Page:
FreeBSD 4.11 manual page repository
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pci, pci_read_config, pci_write_config, pci_enable_busmaster,
pci, pci_read_config, pci_write_config, pci_enable_busmaster, pci_disable_busmaster, pci_enable_io, pci_disable_io, pci_set_powerstate, pci_get_powerstate, pci_find_bsf, pci_find_device - PCI bus interface
#include <sys/bus.h> #include <dev/pci/pcivar.h> #include <dev/pci/pcireg.h> #include <machine/pci_cfgreg.h> void pci_write_config(device_t dev, int reg, u_int32_t val, int width); int pci_enable_busmaster(device_t dev); int pci_disable_busmaster(device_t dev); int pci_enable_io(device_t dev, int space); int pci_disable_io(device_t dev, int space); int pci_set_powerstate(device_t dev, int state); int pci_get_powerstate(device_t dev); u_int32_t pci_read_config(device_t dev, int reg, int width); device_t pci_find_bsf(u_int8_t, u_int8_t, u_int8_t); device_t pci_find_device(u_int16_t, u_int16_t);
The pci set of functions are used for managing PCI devices. The pci_read_config() function is used to read data from the PCI configu‐ ration space of the device dev, at offset reg, with width specifying the size of the access. The pci_write_config() function is used to write the value val to the PCI configuration space of the device dev, at offset reg, with width specify‐ ing the size of the access. The pci_enable_busmaster() function enables PCI bus mastering for the device dev, by setting the PCIM_CMD_BUSMASTEREN bit in the PCIR_COMMAND register. The pci_disable_busmaster() function clears this bit. The pci_enable_io() function enables memory or I/O port address decoding for the device dev, by setting the PCIM_CMD_MEMEN or PCIM_CMD_PORTEN bit in the PCIR_COMMAND register appropriately. The pci_disable_io() function clears the appropriate bit. The state argument specifies which resource is affected; this can be either SYS_RES_MEMORY or SYS_RES_IOPORT as appropriate. NOTE: These functions should be used in preference to manually manipulat‐ ing the configuration space. The pci_get_powerstate() function returns the current ACPI power state of the device dev. If the device does not support power management capabil‐ ities, then the default state of PCI_POWERSTATE_D0 is returned. The fol‐ lowing power states are defined by ACPI: PCI_POWERSTATE_D0 State in which device is on and running. It is receiving full power from the system and deliver‐ ing full functionality to the user. PCI_POWERSTATE_D1 Class-specific low-power state in which device context may or may not be lot. Buses in this state cannot do anything to the bus, to force devices to loose context. PCI_POWERSTATE_D2 Class-specific low-power state in which device context may or may not be lost. Attains greater power savings than PCI_POWERSTATE_D1. Buses in this state can cause devices to loose some con‐ text. Devices must be prepared for the bus to be in this state or higher. PCI_POWERSTATE_D3 State in which the device is off and not running. Device context is lost, and power from the device can be removed. PCI_POWERSTATE_UNKNOWN State of the device is unknown. The pci_set_powerstate() function is used to transition the device dev to the ACPI power state state. It checks to see if the device is PCI 2.2 compliant. If so, it checks the capabilities pointer to determine which power states the device supports. If the device does not have power man‐ agement capabilities, the default state of PCI_POWERSTATE_D0 is set. The pci_find_bsf() function looks up the device_t of a PCI device, given its bus, slot, and function. The pci_find_device() function looks up the device_t of a PCI device, given its vendor and device IDs. Note that there can be multiple matches for this search; this function only returns the first matching device. The pci_addr_t type is varies according to the size of the PCI bus address space on the target architecture. pci(4), pciconf(8), bus_alloc_resource(9), bus_dma(9), bus_release_resource(9), bus_setup_intr(9), bus_teardown_intr(9), devclass(9), device(9), driver(9), rman(9) "NewBus", FreeBSD Developers’ Handbook, http://www.FreeBSD.org/doc/en_US.ISO8859-1/books/developers-handbook/. Shanley and Anderson, PCI System Architecture, Addison-Wesley, 2nd Edition, ISBN 0-201-30974-2.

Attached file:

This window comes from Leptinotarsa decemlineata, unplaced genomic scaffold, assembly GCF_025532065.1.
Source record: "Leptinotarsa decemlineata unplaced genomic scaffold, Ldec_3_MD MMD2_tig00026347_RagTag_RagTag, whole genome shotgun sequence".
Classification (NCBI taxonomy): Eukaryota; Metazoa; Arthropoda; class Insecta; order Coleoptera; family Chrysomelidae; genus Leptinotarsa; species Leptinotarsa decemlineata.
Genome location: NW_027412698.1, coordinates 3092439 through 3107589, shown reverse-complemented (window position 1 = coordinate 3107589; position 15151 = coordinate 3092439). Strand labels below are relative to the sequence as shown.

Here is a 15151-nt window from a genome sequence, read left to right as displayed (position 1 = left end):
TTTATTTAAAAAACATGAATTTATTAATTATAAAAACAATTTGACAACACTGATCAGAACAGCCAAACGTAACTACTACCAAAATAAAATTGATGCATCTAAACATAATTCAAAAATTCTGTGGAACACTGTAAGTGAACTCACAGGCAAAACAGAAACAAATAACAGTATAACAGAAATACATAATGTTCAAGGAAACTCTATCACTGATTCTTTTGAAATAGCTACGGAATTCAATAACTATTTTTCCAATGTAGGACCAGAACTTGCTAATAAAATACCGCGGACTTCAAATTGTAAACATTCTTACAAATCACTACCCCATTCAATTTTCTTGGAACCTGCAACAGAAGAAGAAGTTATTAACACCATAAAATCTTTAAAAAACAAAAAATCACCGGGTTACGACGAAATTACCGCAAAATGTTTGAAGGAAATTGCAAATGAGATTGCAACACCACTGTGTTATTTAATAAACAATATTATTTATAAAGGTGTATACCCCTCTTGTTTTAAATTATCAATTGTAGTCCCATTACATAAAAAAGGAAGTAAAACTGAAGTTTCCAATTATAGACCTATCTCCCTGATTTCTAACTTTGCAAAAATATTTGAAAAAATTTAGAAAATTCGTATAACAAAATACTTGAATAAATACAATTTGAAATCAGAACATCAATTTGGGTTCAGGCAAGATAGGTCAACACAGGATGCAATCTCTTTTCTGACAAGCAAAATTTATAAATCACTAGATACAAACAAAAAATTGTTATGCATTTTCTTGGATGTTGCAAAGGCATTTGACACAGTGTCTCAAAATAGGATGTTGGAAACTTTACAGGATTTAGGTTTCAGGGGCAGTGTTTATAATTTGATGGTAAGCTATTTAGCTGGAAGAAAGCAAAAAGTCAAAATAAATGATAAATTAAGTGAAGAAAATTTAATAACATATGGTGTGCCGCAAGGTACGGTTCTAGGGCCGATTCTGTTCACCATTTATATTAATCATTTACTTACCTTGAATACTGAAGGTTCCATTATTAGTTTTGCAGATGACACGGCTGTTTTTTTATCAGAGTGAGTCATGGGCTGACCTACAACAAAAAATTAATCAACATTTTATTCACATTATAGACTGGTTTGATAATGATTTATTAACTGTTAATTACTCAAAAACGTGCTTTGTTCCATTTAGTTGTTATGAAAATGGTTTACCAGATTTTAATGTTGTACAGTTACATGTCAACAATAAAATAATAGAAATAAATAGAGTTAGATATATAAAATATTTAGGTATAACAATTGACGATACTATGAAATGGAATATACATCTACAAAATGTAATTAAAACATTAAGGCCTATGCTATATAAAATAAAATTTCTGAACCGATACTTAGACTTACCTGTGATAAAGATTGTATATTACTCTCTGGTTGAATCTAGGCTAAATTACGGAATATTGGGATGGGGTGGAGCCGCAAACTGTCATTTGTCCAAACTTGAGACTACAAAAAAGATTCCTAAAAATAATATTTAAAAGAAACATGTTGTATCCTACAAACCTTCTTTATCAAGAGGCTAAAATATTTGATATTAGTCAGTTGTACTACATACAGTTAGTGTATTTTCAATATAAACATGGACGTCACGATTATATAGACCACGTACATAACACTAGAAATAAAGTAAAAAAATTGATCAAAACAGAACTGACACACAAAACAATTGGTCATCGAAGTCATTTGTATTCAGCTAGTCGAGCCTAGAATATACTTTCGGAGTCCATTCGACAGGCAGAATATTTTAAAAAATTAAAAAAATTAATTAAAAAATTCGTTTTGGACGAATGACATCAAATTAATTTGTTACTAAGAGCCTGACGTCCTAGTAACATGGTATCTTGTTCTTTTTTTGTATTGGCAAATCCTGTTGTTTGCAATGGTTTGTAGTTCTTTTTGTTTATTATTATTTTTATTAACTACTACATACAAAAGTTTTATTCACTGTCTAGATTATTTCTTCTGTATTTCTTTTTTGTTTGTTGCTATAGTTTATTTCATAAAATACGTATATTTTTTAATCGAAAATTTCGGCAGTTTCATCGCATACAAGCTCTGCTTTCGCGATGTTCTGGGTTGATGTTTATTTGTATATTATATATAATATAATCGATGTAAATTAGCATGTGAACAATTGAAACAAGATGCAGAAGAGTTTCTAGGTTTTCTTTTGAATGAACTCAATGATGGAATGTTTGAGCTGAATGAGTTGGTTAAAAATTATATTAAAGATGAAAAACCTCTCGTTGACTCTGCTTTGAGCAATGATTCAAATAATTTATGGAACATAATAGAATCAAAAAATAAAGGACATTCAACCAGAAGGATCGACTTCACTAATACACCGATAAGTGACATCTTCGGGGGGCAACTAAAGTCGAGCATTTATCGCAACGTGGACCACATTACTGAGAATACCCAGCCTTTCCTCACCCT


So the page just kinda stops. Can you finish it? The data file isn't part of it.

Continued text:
This man page was written by Bruce M Simpson 〈firstname.lastname@example.org〉.
This manual page does not yet document PAE and how it affects memory- space mapping of PCI devices.